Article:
Great Barrier Reef

Why Go to Great Barrier Reef

As one of the original Seven Natural Wonders of the World, the Great Barrier Reef holds a spot on every traveler’s bucket list. Hugging the east coast of Queensland, Australia, the Great Barrier Reef extends from Cape York in the north all the way to Bundaberg in the south – more than 1,800 miles. With roughly 2,900 coral reefs, 600 islands and 1,500-plus species of fish, the reef leaves its 2 million annual visitors enchanted.


But before diving in, it’s important to get your bearings. The northern part of the reef runs from the Cape York Peninsula to Cairns, a popular home base for many reef visitors. Not only does Cairns provide the closest reef access from the mainland, but it also boasts a few attractions of its own, such as the Kuranda Scenic Railway and the Cairns Botanic Gardens. Other sights like Hartley’s Crocodile Adventures and the Wildlife Habitat Port Douglas are also situated by the reef’s northernmost section. Travel farther down the coast and you’ll run into the central part of the reef, which includes Townsville and the Whitsunday Islands, where Hamilton Island and Whitehaven Beach reside. And between the Capricorn Coast (along the Tropic of Capricorn) and Fraser Island, you’ll find Airlie Beach and the only section of reef that has not been impacted by severe coral bleaching events.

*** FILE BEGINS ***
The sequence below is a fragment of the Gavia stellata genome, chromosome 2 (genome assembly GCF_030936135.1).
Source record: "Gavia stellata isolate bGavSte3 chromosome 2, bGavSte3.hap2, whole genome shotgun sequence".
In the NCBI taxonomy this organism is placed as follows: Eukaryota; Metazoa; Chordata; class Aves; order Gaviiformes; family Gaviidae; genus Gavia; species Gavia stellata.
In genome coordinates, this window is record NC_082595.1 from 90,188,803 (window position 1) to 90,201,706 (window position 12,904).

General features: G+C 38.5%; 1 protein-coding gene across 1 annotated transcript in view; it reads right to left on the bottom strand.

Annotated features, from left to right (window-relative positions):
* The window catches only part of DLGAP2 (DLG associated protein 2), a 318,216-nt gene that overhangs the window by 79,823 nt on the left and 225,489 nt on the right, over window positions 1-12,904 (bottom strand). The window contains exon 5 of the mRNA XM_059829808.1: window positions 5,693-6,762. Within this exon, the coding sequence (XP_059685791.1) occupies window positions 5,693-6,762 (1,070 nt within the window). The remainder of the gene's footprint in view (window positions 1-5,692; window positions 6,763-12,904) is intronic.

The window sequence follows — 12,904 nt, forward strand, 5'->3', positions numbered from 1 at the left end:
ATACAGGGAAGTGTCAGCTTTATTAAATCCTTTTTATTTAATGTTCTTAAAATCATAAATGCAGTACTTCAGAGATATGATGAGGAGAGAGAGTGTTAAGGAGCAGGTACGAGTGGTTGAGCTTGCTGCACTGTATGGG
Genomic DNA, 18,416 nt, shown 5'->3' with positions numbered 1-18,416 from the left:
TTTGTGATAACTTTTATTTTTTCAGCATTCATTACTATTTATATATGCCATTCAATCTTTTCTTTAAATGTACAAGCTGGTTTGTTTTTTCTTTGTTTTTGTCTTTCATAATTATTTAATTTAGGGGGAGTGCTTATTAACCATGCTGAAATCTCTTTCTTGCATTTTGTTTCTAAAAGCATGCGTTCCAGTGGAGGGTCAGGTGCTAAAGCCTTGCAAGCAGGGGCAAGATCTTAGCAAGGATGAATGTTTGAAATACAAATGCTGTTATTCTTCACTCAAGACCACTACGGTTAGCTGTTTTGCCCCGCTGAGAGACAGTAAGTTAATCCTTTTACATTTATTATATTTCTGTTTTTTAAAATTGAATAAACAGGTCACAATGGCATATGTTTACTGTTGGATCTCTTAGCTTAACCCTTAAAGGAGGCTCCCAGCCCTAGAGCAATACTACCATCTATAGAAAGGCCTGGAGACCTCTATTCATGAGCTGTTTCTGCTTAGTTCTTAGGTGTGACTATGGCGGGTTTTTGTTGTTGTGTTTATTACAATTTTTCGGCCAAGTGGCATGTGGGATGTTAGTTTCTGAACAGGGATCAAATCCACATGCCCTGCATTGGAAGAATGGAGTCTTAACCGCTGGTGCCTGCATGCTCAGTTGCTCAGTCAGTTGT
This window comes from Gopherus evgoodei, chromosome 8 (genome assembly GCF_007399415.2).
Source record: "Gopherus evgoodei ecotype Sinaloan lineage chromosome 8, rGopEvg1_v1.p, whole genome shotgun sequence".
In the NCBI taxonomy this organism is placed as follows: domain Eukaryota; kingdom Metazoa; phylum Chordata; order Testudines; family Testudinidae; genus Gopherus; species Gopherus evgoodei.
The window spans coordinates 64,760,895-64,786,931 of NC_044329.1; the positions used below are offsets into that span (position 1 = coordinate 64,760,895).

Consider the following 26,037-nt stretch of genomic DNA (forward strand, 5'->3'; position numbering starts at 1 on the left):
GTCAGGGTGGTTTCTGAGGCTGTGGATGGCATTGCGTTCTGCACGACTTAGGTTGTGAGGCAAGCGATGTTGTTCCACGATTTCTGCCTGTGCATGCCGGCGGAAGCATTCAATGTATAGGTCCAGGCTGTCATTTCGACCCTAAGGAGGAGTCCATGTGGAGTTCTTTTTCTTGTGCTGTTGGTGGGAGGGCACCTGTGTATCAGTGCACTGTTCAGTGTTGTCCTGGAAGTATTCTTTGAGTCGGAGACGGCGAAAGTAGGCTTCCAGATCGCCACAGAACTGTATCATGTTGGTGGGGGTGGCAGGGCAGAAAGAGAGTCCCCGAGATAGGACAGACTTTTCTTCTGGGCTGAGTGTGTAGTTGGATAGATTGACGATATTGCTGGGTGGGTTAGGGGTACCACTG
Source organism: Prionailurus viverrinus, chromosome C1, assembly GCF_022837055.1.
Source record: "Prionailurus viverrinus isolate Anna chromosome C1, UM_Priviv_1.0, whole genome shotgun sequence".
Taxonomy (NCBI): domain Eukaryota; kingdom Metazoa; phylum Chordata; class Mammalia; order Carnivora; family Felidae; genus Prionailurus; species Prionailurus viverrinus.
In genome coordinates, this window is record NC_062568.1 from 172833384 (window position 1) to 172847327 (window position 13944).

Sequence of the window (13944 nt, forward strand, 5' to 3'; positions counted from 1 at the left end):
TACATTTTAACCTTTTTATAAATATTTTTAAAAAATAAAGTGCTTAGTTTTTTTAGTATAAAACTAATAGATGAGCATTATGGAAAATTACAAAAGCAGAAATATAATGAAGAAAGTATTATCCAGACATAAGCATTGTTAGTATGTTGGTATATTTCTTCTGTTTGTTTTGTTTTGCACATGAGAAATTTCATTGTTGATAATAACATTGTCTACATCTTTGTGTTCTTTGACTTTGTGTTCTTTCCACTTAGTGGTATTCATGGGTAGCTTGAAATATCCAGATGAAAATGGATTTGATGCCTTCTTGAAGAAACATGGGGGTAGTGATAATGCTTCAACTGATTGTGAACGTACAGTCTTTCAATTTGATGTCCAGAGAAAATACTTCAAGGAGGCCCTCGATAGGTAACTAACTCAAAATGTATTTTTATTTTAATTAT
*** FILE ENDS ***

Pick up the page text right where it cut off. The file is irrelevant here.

Wherever you decide to hang your hat, the Great Barrier Reef is a treasure trove of once-in-a-lifetime experiences. Whether you’re gazing at marine life through a scuba mask, letting the tropical breeze unfurl your sail or taking in the reef from a plane, the possibilities for exploration are nearly limitless.

Source: Travel UsNews

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